And then, finally, where does technology play a role in that? So how do people, processes and technology play a role in managing all of the data that we have, the information that surfaces from that, and the knowledge that we have about treating other patients, whether from research studies or expert opinion. All to get back to that individual clinician treating an individual unique patient. We get to that level of wisdom. So people, processes, technology. Managing and providing data information and knowledge to wisdom. That to me, in a nutshell, is informatics.

What’s the biggest change in technology you’ve seen in healthcare? Describe how that advancement intersected with your career.

I think the biggest change I’ve seen in healthcare is on the technology side — and this is probably what a lot of nurses would say — the transition to electronic health records, or EHRs. And it can be a huge source of frustration and a burden, but the potential I see can far outweigh that as we continue to advance.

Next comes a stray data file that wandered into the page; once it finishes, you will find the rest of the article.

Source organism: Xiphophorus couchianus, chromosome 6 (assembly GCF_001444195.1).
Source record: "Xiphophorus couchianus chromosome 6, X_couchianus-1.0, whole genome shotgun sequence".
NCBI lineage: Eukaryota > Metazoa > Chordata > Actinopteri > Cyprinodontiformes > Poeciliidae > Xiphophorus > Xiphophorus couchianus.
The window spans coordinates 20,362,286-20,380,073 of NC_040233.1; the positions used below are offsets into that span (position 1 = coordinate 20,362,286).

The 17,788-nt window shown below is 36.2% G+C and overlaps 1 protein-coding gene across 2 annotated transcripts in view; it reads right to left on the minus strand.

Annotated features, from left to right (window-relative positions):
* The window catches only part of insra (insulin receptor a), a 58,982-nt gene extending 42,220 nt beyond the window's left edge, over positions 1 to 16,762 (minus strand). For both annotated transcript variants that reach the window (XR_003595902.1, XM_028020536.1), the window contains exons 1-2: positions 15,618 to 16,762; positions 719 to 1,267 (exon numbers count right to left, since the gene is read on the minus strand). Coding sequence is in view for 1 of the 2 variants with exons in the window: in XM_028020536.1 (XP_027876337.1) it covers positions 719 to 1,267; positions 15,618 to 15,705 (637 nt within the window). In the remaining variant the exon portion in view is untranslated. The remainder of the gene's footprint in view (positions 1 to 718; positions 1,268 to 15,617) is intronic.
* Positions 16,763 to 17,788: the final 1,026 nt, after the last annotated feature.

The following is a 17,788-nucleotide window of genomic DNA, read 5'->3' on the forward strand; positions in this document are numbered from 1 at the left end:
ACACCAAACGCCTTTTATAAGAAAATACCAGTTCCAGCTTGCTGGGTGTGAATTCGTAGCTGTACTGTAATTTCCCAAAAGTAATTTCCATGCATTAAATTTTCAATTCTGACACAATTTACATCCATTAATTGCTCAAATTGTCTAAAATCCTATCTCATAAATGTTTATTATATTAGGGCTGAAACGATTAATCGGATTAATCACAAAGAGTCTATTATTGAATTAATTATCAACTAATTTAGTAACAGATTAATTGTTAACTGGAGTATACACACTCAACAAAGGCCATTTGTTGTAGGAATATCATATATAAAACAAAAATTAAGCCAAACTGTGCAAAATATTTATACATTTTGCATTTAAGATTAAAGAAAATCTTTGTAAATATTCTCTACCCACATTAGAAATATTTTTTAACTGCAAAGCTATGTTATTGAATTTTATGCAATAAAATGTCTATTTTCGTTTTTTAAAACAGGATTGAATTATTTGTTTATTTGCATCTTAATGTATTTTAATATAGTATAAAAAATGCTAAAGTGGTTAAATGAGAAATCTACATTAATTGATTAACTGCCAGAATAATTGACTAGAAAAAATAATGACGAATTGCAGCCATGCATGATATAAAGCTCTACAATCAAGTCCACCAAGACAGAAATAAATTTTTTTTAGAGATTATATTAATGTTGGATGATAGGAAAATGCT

I’m an informatics researcher, and I look at how we use all the data that nurses and other team members enter into the EHR, and I think there’s just a goldmine of information within that data that we could use to make better decisions for patients and families. And so I look forward to us getting there, and I think we’ll get there in the next few years.

You’ve presented at NTI for a number of years now. What keeps bringing you back?

The community of exceptional nurses. And I know that may be part of the tagline, but every year I come back the community feels a little closer to me. I feel more connected with the nurses. I especially love my peds nurses — we have so much fun in our sessions. I was just talking to a friend a few days ago, and he said, “I’ve never seen you get this excited getting ready for a conference.” Because I know we’re going to have fun. Nurses’ Night Out, Certification Celebration dinner, all these things. And just presenting in front of people and trying to inspire them and help improve their practice and their knowledge. It fuels me, it inspires me and so I absolutely love it.

What can nurses do to positively impact their work environment and the well-being of co-workers?